While I’ll wait next year to post my list of favorite novels in the hopes of finding a new favorite in these last few days, I hope I won’t have anything to add to this list, so here it is.
As my main goal for 2020 is reading less without feeling bad about it, I want to be able to spend less time on books I hate, so I’m going to think about what can I do to avoid books like these. But there are good news: while this list last year was of 15 books, today I have only 8, and this is already an improvement.
From the one I “liked” the most to the one I liked the least:
I wish I could tell you what exactly went wrong with this book, when Want was one of my favorite books back in 2017. Sadly, I don’t remember one thing that happened in here. Not one scene. I remember feeling misled because the cover implied there would be more Lingyi that there actually was (and with that, more of the f/f couple, but it never actually got any more development), but that’s it. Completely forgettable, and it shouldn’t have been, with that cast of characters.
#7: The Nowhere Girls
I didn’t get much out of this. One could say, it’s for young teens, but young teens deserve better than a book that preaches at them while botching things on the side – the portrayal of sensory issues was not good, and others have pointed out other things as well; the author tried to do too many things in too little space and with experiences she didn’t share. Lots of good intentions, but the story is boring and the romances are an unnecessary, underdeveloped afterthought.
For next year: no feminism 101 books.
#6: Girls of Storm and Shadow
This is not the worst book I’ve read this year, but it’s definitely the biggest disappointment, as Girls of Paper and Fire was one of my favorite books of last year. To me, it felt on many levels like something that was written in a rush, 400 pages of badly written filler with some small redeeming moments (the scenes between Lei and Wren are still the sweetest, even when they hurt). On some level, I wish it had been a standalone, but I know this sequel has been important to many as well, so… I just wish I had ignored it, mostly, and I don’t recommend it.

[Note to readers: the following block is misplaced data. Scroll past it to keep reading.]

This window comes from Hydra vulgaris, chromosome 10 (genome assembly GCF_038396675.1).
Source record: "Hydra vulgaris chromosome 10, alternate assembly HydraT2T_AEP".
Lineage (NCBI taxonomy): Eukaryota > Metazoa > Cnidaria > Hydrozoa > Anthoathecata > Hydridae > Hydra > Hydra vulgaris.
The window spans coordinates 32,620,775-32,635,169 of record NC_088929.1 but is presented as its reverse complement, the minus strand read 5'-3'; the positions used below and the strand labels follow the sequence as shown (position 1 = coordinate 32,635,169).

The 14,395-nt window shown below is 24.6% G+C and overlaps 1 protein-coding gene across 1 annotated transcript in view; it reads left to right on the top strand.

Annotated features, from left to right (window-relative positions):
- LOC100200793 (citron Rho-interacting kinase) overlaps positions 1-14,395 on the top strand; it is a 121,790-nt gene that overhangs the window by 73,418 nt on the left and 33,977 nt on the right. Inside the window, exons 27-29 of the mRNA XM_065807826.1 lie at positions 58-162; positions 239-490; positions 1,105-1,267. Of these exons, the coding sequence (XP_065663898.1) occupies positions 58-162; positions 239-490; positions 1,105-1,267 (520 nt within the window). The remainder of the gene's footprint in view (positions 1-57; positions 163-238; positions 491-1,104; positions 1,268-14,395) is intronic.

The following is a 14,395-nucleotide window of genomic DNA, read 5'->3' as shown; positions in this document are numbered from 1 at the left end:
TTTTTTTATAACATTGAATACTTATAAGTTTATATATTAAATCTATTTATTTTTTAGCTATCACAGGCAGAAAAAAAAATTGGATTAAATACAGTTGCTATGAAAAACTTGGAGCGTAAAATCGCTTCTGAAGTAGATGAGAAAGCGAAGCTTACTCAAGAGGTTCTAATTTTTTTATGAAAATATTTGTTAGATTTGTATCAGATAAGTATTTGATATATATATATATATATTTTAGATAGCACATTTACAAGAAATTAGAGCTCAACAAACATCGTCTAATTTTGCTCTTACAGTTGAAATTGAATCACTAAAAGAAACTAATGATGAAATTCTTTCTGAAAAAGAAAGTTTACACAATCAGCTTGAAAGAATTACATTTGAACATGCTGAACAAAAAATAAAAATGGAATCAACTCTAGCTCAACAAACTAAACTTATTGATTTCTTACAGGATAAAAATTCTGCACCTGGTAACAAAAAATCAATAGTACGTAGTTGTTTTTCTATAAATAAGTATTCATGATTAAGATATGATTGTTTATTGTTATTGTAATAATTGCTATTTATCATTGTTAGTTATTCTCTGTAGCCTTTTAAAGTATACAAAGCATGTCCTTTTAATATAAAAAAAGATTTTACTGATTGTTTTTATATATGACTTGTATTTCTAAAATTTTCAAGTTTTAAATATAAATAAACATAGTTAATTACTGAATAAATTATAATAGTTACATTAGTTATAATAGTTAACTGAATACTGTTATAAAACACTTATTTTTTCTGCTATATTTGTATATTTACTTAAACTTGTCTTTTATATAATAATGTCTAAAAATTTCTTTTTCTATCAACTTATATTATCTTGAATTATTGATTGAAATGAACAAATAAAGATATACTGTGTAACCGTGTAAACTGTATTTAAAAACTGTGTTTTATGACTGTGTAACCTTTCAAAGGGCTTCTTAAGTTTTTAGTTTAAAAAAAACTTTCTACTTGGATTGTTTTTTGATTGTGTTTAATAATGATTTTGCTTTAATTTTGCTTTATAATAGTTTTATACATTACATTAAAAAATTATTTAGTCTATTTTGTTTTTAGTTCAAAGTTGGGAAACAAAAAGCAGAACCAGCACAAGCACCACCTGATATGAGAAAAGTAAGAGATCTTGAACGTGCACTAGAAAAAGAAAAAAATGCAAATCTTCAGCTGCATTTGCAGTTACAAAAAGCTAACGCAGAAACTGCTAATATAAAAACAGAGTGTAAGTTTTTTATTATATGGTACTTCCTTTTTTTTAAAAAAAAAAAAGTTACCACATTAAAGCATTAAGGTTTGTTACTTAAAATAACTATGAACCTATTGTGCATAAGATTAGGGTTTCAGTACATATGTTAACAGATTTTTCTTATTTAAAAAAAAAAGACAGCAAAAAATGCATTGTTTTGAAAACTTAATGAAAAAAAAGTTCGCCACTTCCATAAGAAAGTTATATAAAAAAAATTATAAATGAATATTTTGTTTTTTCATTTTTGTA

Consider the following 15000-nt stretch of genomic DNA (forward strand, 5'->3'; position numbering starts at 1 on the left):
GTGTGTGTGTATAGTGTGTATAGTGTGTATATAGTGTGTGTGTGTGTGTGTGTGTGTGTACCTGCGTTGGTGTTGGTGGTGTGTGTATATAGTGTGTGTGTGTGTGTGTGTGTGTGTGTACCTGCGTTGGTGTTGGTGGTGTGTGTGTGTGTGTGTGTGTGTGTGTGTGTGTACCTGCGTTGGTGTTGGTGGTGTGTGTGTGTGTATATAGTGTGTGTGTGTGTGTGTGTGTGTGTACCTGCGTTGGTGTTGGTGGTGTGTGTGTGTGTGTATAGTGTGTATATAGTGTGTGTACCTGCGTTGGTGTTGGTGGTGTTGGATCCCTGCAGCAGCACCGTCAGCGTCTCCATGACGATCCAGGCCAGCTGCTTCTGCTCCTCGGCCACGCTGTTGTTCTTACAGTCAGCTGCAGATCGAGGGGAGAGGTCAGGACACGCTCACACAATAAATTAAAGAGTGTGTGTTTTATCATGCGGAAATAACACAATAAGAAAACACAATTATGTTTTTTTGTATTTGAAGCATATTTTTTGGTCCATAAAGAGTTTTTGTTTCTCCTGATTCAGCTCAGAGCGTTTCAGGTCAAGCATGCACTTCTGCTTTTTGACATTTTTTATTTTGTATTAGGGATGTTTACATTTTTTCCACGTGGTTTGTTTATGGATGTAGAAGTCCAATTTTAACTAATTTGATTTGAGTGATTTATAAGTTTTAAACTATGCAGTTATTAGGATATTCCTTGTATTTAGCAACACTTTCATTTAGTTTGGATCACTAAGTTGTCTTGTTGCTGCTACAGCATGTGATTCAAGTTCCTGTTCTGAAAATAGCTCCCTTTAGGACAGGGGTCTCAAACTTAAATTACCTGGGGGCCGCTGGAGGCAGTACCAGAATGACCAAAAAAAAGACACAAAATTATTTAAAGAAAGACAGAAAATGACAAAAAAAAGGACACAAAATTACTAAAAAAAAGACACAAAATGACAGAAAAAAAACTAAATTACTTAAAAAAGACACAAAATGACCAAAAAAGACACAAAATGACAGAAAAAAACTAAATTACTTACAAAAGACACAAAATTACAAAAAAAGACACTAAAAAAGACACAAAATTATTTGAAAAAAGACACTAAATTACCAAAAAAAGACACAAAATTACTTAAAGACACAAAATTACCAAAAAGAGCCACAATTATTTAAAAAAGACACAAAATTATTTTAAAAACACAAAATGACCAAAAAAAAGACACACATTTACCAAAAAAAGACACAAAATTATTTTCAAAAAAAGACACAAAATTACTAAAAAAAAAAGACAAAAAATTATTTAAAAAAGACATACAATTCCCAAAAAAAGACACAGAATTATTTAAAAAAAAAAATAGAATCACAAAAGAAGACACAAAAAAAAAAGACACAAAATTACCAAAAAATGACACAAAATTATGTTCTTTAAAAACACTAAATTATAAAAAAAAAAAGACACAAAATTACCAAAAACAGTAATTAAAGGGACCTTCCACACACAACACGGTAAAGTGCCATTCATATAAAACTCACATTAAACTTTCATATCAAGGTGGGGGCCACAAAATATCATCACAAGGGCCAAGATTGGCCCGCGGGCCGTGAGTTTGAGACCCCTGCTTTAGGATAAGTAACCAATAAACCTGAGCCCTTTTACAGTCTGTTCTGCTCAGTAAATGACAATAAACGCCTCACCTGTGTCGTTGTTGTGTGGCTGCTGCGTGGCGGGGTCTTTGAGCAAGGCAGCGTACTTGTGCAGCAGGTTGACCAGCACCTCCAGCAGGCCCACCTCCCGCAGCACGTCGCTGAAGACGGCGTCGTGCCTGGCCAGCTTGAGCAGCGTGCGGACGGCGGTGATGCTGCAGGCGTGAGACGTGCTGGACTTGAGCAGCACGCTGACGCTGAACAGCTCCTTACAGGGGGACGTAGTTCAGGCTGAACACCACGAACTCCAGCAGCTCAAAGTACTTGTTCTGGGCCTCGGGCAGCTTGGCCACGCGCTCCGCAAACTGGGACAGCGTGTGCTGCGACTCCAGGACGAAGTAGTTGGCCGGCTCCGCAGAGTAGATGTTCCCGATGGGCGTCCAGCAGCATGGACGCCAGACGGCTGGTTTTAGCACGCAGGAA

For next year: ignore sequels if the early reviews are bad since you tend not to like direct sequels anyway, and don’t get annoyed if they get pushed back; that might save the series for you, and publishing’s pace isn’t healthy for anyone.
#5: Here There Are Monsters
Another big disappointment, as Amelinda Bérubé’s The Dark Beneath the Ice is one of my favorite books ever. I didn’t get the point of this: it wasn’t creepy, it wasn’t meaningful (or: I didn’t get it?), it wasn’t interesting – it was just full of ugly things happening to teens, with nothing similar to catharsis anywhere in the book, and neither the resolution nor the characters’ motivations made any sense to me. Yeah, maybe I really just didn’t get it.
#4: After the Eclipse
As forgettable as it was predictable, focusing on the mystery and on the shocking aspects instead than on developing the characters. It was a quick read, sure, but it felt like a waste of time.
For next year: maybe I don’t like adult thrillers? I need to remember that they easily don’t work for me and that to pick them up I need a strong motivation (note: it might be tempting, future self, but “it has lesbians” is not a strong motivation).
#3: The Waking Forest
An overwritten, convoluted mess that didn’t seem to have a point and ended in a worse one than where it began. Also, books that get advertised as one thing and use the “it was just a dream” trope to become something completely different are the bane of my existence.
For next year: request less ARCs, and why read straight YA fantasy anyway?
It’s not that the way this book casually mangled the Italian language meant to mock bilingual ESL existence by implying “I’m English-speaking and don’t need to make any effort to get published in your country, your language is beneath me” but it sure does feel like that. Not my only problem, of course, but for that I’m going to link my review. I’m not going to waste any more time on this.
For next year: white men who write fantasy are put on pedestals without them needing to put any effort in anything, and I probably should remember it next time I consider picking up a fantasy book written by one. Also, why read Jay Kristoff.
#1: If We Were Villains
We don’t have any ground to complain about YA heroines lacking personality when Oliver Marks, or this whole cast of characters really, exists.
For next year: if the word “Shakespeare” is anywhere in the synopsis, I probably don’t want to read it.
Have you read any of these? What was your least favorite book of 2019?